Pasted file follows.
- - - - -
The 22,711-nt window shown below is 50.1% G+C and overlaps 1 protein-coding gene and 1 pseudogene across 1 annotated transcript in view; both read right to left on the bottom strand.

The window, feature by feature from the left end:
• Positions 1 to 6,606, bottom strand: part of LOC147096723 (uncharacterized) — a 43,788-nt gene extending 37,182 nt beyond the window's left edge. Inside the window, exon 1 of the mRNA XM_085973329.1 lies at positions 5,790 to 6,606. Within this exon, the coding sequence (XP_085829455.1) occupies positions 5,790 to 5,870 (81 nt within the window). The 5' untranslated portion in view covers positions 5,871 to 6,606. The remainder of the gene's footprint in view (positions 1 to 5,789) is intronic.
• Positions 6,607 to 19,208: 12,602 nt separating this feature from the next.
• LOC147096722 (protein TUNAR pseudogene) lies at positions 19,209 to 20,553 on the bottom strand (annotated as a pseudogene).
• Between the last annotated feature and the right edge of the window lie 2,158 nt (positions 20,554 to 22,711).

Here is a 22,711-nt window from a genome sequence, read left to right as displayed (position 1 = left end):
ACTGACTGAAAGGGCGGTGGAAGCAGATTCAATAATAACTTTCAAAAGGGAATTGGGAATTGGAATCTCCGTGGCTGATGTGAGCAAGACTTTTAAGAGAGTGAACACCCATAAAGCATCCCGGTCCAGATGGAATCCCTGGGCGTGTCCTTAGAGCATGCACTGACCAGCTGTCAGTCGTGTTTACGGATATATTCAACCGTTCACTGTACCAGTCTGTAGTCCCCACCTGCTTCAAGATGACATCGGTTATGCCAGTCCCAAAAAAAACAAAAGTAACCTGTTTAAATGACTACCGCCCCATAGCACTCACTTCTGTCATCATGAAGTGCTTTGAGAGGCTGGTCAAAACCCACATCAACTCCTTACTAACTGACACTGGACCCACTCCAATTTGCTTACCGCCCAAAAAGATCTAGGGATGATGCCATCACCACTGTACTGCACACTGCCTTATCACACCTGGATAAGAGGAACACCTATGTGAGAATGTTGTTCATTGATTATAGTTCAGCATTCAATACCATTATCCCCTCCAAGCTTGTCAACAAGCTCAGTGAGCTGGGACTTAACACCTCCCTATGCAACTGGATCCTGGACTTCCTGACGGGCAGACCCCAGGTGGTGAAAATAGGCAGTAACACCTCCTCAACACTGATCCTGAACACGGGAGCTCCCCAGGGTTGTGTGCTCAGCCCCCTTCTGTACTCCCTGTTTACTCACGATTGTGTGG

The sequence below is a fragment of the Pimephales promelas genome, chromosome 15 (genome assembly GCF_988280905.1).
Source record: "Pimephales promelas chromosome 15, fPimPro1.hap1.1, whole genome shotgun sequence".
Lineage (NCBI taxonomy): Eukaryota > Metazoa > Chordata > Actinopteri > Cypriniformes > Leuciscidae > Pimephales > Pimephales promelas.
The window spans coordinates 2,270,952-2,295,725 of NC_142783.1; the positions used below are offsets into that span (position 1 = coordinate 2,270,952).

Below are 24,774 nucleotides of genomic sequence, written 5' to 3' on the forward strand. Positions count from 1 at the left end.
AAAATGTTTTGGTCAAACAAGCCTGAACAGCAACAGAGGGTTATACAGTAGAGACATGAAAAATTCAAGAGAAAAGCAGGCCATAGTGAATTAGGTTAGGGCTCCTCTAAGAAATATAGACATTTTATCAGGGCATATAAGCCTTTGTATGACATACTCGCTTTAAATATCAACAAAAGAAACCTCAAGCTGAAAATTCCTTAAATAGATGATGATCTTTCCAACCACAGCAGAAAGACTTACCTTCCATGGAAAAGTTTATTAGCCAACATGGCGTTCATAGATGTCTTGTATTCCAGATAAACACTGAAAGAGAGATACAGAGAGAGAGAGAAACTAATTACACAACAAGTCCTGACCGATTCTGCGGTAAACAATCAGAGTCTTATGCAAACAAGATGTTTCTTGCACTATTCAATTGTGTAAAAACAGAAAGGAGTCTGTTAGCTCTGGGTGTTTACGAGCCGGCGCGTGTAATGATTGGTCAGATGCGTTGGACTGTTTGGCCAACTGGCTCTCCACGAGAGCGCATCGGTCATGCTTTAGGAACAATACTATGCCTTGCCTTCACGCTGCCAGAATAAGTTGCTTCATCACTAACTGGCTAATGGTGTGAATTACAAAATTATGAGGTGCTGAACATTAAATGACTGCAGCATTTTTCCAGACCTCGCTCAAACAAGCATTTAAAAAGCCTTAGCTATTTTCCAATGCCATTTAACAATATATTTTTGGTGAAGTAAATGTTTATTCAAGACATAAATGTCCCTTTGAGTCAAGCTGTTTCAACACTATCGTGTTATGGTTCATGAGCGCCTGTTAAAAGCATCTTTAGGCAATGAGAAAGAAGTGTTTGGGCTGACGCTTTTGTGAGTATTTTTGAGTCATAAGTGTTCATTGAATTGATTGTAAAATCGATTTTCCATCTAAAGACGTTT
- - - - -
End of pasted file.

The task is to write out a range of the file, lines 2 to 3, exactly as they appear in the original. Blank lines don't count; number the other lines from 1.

The window, feature by feature from the left end:
• Positions 1 to 6,606, bottom strand: part of LOC147096723 (uncharacterized) — a 43,788-nt gene extending 37,182 nt beyond the window's left edge. Inside the window, exon 1 of the mRNA XM_085973329.1 lies at positions 5,790 to 6,606. Within this exon, the coding sequence (XP_085829455.1) occupies positions 5,790 to 5,870 (81 nt within the window). The 5' untranslated portion in view covers positions 5,871 to 6,606. The remainder of the gene's footprint in view (positions 1 to 5,789) is intronic.